Oh, wow! I forgot you were also doing that. You are involved in so many different projects at school and outside of school, professionally and personally. I know you will tell me that you work with the amazing Amy Chu and that you receive the support of all the incredible parent volunteers…but you are also such an amazing teacher, a talented professional, and a great parent for your two sons. You teach, you paint, you run, you sing. I mean…how do you do all of that? And especially, how do you look so relaxed and happy all the time.

Roseline, you are so funny. You make me sound like I’m some sort of superhero (laughs). Well, I have been reading all your Staff Focus articles in the newsletter. So, I know what you might be looking for. Let me share with you my story. You will see that I am just a normal person.

I was born in Taiwan but I grew up in the USA. I am from Maryland. I come from a modest family and I was the youngest of three children in the family. My grandmother was a Chinese painter and teacher. So, I was painting even before I could write my name. Let me rephrase. I was painting, but not well. This, I need to emphasize.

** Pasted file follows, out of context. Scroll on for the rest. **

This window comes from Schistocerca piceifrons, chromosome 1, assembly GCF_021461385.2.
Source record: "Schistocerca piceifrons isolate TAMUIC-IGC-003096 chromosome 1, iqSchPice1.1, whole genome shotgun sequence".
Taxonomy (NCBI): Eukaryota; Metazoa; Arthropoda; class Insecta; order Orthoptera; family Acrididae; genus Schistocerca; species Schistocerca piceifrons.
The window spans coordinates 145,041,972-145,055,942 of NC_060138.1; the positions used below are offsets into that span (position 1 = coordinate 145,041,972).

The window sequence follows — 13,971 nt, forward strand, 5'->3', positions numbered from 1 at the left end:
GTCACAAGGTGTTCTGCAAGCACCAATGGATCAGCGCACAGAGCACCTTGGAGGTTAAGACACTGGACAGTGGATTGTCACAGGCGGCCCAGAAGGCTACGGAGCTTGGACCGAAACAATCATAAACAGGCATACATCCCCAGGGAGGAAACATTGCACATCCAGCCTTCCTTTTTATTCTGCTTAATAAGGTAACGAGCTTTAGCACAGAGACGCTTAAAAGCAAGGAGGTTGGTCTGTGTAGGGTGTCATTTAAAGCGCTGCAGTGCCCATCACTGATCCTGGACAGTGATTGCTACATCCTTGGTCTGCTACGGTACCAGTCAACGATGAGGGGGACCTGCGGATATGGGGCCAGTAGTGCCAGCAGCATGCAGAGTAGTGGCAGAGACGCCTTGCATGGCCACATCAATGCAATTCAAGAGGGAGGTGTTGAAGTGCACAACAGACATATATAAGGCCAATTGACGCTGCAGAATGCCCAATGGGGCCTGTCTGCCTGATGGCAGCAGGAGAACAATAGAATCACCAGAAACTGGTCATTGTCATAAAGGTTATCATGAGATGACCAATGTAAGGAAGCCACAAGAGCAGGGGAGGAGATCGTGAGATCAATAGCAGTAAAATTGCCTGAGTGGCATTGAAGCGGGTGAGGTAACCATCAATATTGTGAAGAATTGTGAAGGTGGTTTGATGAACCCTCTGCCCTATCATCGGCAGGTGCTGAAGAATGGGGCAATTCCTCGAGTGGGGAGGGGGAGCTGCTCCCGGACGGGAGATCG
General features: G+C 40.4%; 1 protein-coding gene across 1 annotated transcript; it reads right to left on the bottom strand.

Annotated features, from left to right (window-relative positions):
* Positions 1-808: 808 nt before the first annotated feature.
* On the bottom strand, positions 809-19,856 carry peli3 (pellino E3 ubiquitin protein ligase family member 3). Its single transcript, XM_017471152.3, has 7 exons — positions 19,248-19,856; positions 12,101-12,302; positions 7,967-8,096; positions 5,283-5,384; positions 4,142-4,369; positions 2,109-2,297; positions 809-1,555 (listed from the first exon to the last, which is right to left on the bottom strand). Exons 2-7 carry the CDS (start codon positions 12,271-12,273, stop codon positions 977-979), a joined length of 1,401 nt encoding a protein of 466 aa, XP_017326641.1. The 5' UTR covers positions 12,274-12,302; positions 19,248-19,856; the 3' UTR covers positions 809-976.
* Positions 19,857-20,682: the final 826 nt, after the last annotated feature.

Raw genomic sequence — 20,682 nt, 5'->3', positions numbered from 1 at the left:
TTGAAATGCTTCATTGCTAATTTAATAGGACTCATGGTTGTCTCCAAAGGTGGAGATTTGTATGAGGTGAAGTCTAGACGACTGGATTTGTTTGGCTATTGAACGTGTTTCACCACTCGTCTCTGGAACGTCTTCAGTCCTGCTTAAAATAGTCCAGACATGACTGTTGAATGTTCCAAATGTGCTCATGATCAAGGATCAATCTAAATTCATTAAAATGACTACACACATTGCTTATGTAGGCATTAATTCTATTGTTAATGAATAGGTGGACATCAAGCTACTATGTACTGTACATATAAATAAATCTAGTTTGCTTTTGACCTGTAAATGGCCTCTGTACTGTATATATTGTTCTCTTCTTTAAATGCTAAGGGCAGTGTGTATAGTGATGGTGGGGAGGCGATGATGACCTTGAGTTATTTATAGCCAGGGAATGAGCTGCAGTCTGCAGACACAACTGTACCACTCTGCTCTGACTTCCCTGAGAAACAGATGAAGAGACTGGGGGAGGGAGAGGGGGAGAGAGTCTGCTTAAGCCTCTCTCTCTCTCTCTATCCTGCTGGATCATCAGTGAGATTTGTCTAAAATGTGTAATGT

So, you haven’t always been an artist?

Well, not really. Actually, compared to my two older sisters, I was kind of the black sheep of the family. I was just the wild child with different ideas. Family and friends would make fun of me, especially when they were comparing me to my sisters who excelled at everything they did. They were great musicians, perfect students. They could also draw and paint so precisely, while I’d be making a total mess on my papers.

So, how have you become an artist?

Actually, my mom was my best supporter. I wonder now if I really showed promise as an artist or if she just praised me to counteract the negative effects of what I heard others say about me.  When I was little, we couldn’t afford many toys, so my mom set up an art table for me and let me paint and colour right in the living room. Also, instead of focusing on my sisters’ ability to colour inside the lines, she praised me for choosing strange and unusual colours and never told me I needed to stay inside the lines.

How did you come up with your ideas for the beautiful presentation of everything, especially the cupcakes display that highlighted the student artwork so well?

This is a process. When I am making preparations for the Art Show, I spend a lot of time thinking and planning out every section.  I think about it when I bike to and from school. I think about it when I go for runs. I think about it when I’m sleeping. I talk to Amy (my assistant) or Federica (supply Art teacher) about it. Then they think about it all the time too!